Scientists: Life Stories

The heights by men reached and kept,

  were not attained by sudden flight;

but they, while their companions slept,

  were toiling upward through the night.”

-Henry Wadsworth Longfellow

 

What does it mean? The heights by men reached and kept, were not attained by sudden flight. Men did not just happen upon their discoveries and triumphs. But they, while their companions slept, were toiling upward through the night. This shows their fullest determination to finish or start a project, so that they would be doing it when others would rest.

Dr. Hale Williams was the first black to found a hospital that served and gave jobs to African-Americans. Two years after the founding of Provident Hospital, the doctors faced their most difficult patient, a man with a broken heart. Literally. Dr. Williams was told not to do the near-impossible heart-surgery by the other doctors, but full of determination and carefulness, he performed the first successful heart surgery. These traits that are defined in the poem of Longfellow, describing a hardworking and smart person, are shown in Dr. Hale Williams.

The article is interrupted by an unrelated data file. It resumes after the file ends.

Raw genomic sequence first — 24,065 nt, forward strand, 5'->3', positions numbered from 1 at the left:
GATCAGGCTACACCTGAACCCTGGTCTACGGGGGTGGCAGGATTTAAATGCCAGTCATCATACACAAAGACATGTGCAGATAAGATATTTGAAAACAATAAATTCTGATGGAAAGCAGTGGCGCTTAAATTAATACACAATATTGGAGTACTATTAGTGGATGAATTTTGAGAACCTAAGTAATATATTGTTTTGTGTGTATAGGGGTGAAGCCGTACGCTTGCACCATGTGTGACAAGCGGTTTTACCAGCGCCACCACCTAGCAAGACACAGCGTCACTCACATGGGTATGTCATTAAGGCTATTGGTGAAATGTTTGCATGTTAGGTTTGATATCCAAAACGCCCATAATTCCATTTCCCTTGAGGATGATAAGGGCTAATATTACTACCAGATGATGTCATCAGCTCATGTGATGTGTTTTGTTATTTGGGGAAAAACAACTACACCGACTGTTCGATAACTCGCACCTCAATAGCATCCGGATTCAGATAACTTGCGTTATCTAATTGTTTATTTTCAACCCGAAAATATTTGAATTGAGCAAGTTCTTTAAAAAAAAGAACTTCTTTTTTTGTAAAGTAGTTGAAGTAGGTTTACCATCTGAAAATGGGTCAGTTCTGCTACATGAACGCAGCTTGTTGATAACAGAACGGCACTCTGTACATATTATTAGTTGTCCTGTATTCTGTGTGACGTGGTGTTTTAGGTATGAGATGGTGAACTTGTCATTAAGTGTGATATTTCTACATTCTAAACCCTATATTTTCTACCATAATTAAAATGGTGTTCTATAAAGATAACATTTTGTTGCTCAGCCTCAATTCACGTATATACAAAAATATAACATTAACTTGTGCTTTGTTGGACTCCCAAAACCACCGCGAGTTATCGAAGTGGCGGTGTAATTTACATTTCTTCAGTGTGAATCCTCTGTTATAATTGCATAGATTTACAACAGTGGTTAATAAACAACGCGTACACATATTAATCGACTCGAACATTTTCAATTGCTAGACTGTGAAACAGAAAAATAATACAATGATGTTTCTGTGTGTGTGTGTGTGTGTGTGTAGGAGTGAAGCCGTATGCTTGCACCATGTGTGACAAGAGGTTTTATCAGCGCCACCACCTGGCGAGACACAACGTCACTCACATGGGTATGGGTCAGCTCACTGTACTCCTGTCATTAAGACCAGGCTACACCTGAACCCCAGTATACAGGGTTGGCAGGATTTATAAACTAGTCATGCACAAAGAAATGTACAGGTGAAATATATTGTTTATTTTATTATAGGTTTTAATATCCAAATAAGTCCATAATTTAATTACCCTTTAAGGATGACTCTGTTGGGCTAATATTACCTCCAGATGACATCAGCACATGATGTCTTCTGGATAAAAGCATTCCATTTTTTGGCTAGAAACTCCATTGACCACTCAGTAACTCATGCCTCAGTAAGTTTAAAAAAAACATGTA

Not all celebrated scientists were men. Marie Curie, who was awarded 2 Nobel Prizes, was the discoverer of Radium. Motivated by her parent/teachers, she moved away from Russia to Paris, France where she lived her rewarding life. Like Williams, she was determined and smart, but also modest and excited. She did indeed, as the poem above states, stay up late in the night to complete her well-earned goals.

Alike to Williams and Marie, I am fairly smart and determined to reach my thought-out goals. I emanate humor and kindness, but also frustration and sadness at times. I like to finish the next day’s homework, so I often stay up late to complete it. This pre-work earns me large blocks of free-time, just like Marie staying up to reach goals.

We can see some of the characteristics from the poem inside ourselves. There is always time to improve our unique defining traits.

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